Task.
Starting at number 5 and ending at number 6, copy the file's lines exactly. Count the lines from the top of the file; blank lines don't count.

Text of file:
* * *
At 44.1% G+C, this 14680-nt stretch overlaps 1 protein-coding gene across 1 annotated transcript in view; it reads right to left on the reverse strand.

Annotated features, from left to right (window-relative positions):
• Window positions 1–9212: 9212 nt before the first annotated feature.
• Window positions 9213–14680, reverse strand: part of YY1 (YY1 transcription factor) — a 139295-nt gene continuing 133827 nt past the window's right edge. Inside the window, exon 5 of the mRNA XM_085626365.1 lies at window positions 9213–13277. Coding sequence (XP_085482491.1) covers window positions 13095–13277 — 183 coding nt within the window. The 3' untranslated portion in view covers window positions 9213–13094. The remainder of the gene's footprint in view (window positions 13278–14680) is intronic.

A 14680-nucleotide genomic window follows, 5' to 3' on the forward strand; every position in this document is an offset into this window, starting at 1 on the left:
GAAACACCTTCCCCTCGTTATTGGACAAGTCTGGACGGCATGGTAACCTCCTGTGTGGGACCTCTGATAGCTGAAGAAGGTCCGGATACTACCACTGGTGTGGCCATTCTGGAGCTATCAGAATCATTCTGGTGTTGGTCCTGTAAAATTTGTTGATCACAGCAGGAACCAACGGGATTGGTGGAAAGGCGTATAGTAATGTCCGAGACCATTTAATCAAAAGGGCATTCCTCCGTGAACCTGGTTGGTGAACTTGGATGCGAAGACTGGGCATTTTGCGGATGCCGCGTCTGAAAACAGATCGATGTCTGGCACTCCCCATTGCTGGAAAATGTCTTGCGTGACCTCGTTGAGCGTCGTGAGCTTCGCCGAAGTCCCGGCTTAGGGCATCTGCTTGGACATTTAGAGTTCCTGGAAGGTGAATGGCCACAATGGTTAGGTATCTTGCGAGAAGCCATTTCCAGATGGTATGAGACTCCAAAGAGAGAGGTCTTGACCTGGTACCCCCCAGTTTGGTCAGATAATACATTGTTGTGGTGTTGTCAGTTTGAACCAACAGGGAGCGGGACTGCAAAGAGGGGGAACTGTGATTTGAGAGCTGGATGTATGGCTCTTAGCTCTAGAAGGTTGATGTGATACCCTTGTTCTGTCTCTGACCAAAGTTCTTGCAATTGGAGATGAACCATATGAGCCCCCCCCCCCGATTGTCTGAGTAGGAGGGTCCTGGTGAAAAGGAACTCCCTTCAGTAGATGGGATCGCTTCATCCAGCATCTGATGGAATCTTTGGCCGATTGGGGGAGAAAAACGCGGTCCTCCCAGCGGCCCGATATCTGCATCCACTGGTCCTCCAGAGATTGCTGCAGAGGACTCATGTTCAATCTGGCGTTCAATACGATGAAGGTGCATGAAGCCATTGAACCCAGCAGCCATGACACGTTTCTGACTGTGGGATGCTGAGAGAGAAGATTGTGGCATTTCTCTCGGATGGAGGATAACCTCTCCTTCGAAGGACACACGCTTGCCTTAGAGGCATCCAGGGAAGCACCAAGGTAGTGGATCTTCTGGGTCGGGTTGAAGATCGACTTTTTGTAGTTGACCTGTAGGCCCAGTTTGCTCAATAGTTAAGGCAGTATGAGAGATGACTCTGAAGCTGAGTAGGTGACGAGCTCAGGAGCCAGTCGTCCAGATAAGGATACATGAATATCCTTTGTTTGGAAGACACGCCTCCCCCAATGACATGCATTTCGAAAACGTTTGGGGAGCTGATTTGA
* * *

A 14680-nucleotide genomic window follows, 5' to 3' on the forward strand; every position in this document is an offset into this window, starting at 1 on the left:
GAAACACCTTCCCCTCGTTATTGGACAAGTCTGGACGGCATGGTAACCTCCTGTGTGGGACCTCTGATAGCTGAAGAAGGTCCGGATACTACCACTGGTGTGGCCATTCTGGAGCTATCAGAATCATTCTGGTGTTGGTCCTGTAAAATTTGTTGATCACAGCAGGAACCAACGGGATTGGTGGAAAGGCGTATAGTAATGTCCGAGACCATTTAATCAAAAGGGCATTCCTCCGTGAACCTGGTTGGTGAACTTGGATGCGAAGACTGGGCATTTTGCGGATGCCGCGTCTGAAAACAGATCGATGTCTGGCACTCCCCATTGCTGGAAAATGTCTTGCGTGACCTCGTTGAGCGTCGTGAGCTTCGCCGAAGTCCCGGCTTAGGGCATCTGCTTGGACATTTAGAGTTCCTGGAAGGTGAATGGCCACAATGGTTAGGTATCTTGCGAGAAGCCATTTCCAGATGGTATGAGACTCCAAAGAGAGAGGTCTTGACCTGGTACCCCCCAGTTTGGTCAGATAATACATTGTTGTGGTGTTGTCAGTTTGAACCAACAGGGAGCGGGACTGCAAAGAGGGGGAACTGTGATTTGAGAGCTGGATGTATGGCTCTTAGCTCTAGAAGGTTGATGTGATACCCTTGTTCTGTCTCTGACCAAAGTTCTTGCAATTGGAGATGAACCATATGAGCCCCCCCCCCCGATTGTCTGAGTAGGAGGGTCCTGGTGAAAAGGAACTCCCTTCAGTAGATGGGATCGCTTCATCCAGCATCTGATGGAATCTTTGGCCGATTGGGGGAGAAAAACGCGGTCCTCCCAGCGGCCCGATATCTGCATCCACTGGTCCTCCAGAGATTGCTGCAGAGGACTCATGTTCAATCTGGCGTTCAATACGATGAAGGTGCATGAAGCCATTGAACCCAGCAGCCATGACACGTTTCTGACTGTGGGATGCTGAGAGAGAAGATTGTGGCATTTCTCTCGGATGGAGGATAACCTCTCCTTCGAAGGACACACGCTTGCCTTAGAGGCATCCAGGGAAGCACCAAGGTAGTGGATCTTCTGGGTCGGGTTGAAGATCGACTTTTTGTAGTTGACCTGTAGGCCCAGTTTGCTCAATAGTTAAGGCAGTATGAGAGATGACTCTGAAGCTGAGTAGGTGACGAGCTCAGGAGCCAGTCGTCCAGATAAGGATACATGAATATCCTTTGTTTGGAAGACACGCCTCCCCCAATGACATGCATTTCGAAAACGTTTGGGGAGCTGATTTGA